You might consider looking for a used console piano ... as long as it stays in tune fairly well and has a pretty decent keybed and action you'll be better off than cheap digital pianos. However, even the smallest piano is cumbersome and probably not practical if you're in an apartment or if you move around a lot.

I played violin from 7 to 16 years old and taught myself piano starting at 12. Piano (and other keyboard instruments) are my main instruments in bands that I've been in for 20+ years now.
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Old 06-19-2009, 11:42 AM   #3 (permalink)
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Location: Seattle, WA
Are you looking for a standalone keyboard or one that you can (must) use with a computer?

The former is good for live performance or practice where a computer isn't around, but limits your functionality to the functionality of the keyboard itself.

The latter is great for more complicated mixing or composition, allows for easier recording, and allows you the flexibility of many good pieces of software.

I picked up the M-Audio Keystation Pro 88 on craiglist for $100 on craiglist about a year back, and it's served my needs and more, particularly when paired with powerful software like Cubase SX3. M-AUDIO - Keystation Pro 88 - 88-Key Hammer-Action USB Bus-Powered Master MIDI Controller. The big caveat, however, is that you need a computer. Without a computer, a MIDI Controller is a big useless piece of plastic.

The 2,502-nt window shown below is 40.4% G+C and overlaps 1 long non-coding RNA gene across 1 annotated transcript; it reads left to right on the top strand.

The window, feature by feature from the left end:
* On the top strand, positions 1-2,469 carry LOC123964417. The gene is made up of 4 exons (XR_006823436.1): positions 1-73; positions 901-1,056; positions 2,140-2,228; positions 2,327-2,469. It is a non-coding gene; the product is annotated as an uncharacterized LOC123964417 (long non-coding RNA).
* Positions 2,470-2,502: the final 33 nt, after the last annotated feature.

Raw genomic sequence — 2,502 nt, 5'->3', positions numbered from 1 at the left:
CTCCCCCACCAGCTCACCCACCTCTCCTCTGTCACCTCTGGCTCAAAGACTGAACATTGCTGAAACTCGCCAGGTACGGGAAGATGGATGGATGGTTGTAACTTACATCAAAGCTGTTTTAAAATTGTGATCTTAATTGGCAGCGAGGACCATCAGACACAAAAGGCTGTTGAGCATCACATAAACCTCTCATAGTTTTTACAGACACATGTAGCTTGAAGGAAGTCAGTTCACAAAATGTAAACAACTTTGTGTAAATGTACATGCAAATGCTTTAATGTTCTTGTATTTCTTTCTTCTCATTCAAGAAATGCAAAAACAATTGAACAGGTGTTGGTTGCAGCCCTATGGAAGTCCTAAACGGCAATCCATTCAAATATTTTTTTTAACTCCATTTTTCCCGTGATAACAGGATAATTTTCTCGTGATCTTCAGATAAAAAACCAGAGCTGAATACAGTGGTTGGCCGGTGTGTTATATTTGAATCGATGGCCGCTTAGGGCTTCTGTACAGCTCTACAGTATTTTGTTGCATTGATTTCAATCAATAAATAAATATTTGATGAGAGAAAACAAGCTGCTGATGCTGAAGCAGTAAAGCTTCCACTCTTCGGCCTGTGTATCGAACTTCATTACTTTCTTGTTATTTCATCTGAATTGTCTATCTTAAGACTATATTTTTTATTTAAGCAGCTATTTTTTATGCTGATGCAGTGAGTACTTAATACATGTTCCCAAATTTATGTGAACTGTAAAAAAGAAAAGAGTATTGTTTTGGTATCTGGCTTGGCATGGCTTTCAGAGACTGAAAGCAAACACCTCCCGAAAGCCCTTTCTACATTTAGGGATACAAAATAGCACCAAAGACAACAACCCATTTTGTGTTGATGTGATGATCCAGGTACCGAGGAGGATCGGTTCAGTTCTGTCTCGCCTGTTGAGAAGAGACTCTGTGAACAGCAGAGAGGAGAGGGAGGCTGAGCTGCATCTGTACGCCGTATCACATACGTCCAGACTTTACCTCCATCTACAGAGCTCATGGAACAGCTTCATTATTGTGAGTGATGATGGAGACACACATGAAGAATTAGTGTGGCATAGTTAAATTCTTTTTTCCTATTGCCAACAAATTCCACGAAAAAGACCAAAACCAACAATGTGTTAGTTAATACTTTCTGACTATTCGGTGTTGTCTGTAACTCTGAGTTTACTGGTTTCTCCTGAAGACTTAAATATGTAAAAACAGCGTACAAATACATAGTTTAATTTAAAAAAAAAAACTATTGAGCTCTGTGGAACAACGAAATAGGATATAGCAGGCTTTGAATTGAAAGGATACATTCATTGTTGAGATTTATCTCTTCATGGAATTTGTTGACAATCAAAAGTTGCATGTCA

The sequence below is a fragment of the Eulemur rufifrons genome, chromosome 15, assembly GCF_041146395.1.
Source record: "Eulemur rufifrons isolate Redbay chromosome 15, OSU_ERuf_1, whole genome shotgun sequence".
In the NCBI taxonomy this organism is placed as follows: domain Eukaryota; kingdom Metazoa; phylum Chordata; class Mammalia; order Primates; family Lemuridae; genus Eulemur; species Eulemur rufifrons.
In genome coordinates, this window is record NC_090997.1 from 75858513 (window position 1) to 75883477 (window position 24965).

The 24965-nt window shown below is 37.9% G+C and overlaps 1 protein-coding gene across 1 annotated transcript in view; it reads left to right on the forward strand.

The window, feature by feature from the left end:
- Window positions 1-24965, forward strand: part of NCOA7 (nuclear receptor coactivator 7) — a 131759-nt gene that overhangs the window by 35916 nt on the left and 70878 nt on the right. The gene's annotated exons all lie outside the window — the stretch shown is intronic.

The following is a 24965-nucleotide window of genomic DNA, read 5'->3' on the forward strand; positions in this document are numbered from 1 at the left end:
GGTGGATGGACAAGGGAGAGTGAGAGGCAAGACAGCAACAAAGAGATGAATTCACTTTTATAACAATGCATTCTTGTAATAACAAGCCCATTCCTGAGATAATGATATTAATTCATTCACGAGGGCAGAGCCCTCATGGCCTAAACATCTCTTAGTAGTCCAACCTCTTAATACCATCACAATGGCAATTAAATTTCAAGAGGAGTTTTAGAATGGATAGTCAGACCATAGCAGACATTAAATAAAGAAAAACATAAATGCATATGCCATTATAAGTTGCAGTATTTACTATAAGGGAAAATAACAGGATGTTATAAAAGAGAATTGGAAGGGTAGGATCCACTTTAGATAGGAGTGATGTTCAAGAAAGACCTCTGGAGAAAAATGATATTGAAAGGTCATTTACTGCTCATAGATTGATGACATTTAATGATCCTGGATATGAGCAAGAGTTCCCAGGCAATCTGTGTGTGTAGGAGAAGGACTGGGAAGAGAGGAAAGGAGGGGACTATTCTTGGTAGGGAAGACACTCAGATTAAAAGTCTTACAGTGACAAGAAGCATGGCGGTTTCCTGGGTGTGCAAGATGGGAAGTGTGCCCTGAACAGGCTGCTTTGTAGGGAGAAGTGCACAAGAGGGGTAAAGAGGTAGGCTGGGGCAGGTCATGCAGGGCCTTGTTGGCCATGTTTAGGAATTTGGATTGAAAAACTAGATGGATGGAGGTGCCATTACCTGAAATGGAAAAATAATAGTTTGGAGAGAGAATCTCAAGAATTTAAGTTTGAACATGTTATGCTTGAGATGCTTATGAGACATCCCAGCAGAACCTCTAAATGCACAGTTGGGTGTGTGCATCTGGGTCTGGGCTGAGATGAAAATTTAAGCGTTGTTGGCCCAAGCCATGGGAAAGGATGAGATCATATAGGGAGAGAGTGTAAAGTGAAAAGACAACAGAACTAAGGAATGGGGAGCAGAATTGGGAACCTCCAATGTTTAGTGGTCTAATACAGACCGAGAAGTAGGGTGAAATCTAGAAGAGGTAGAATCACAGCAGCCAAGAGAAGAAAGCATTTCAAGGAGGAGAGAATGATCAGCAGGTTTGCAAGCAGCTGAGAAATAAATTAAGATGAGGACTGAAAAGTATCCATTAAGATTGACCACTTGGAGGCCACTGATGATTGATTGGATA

As for resources, I came across GMajor Music Theory when I was looking:
Free Piano Music! Level One

It was great because it has beginner through relatively complex compositions, but it provides the sheet music AND MIDI tracks for all the songs. It's great if you're a "learn by hearing and copying" or "learn by reading the music" person. I read the music, but it was occasionally good to play the MIDI to make sure I was doing it right. I was a clarinet player long ago, but it took a while to remember.

Best of all, it's all free. He's got all sorts of other resources on that site too, including flash cards and stuff.
"I'm typing on a computer of science, which is being sent by science wires to a little science server where you can access it. I'm not typing on a computer of philosophy or religion or whatever other thing you think can be used to understand the universe because they're a poor substitute in the role of understanding the universe which exists independent from ourselves." - Willravel
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Old 06-19-2009, 06:01 PM   #4 (permalink)
Thanks for the replies.

Digital piano seems the way to go. I'd prefer a standalone model that didn't require a PC. Initially, I wouldn't be looking to mix or add external effects, but instead learn to play piano; likely in the classical music style.

I talked to a friend of mine that is involved in music today and he recommended a site called "Sweet Water Music" (Welcome to Sweetwater.com | Call Us @ 800 222 4700).